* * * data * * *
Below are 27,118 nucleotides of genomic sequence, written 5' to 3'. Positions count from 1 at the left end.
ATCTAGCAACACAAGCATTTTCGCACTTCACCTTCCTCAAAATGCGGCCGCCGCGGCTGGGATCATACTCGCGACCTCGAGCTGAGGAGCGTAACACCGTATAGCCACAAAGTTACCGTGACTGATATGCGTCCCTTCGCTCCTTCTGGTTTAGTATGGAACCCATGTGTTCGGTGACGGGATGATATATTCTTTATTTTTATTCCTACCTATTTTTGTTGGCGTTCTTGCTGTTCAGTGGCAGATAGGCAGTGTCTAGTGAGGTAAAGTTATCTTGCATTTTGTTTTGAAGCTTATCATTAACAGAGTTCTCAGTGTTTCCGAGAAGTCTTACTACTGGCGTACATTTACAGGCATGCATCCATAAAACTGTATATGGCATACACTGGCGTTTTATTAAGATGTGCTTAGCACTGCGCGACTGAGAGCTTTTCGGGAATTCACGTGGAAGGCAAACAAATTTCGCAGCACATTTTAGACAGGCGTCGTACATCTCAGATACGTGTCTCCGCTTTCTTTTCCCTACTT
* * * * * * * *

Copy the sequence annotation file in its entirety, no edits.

Below are 27,118 nucleotides of genomic sequence, written 5' to 3'. Positions count from 1 at the left end.
ATCTAGCAACACAAGCATTTTCGCACTTCACCTTCCTCAAAATGCGGCCGCCGCGGCTGGGATCATACTCGCGACCTCGAGCTGAGGAGCGTAACACCGTATAGCCACAAAGTTACCGTGACTGATATGCGTCCCTTCGCTCCTTCTGGTTTAGTATGGAACCCATGTGTTCGGTGACGGGATGATATATTCTTTATTTTTATTCCTACCTATTTTTGTTGGCGTTCTTGCTGTTCAGTGGCAGATAGGCAGTGTCTAGTGAGGTAAAGTTATCTTGCATTTTGTTTTGAAGCTTATCATTAACAGAGTTCTCAGTGTTTCCGAGAAGTCTTACTACTGGCGTACATTTACAGGCATGCATCCATAAAACTGTATATGGCATACACTGGCGTTTTATTAAGATGTGCTTAGCACTGCGCGACTGAGAGCTTTTCGGGAATTCACGTGGAAGGCAAACAAATTTCGCAGCACATTTTAGACAGGCGTCGTACATCTCAGATACGTGTCTCCGCTTTCTTTTCCCTACTT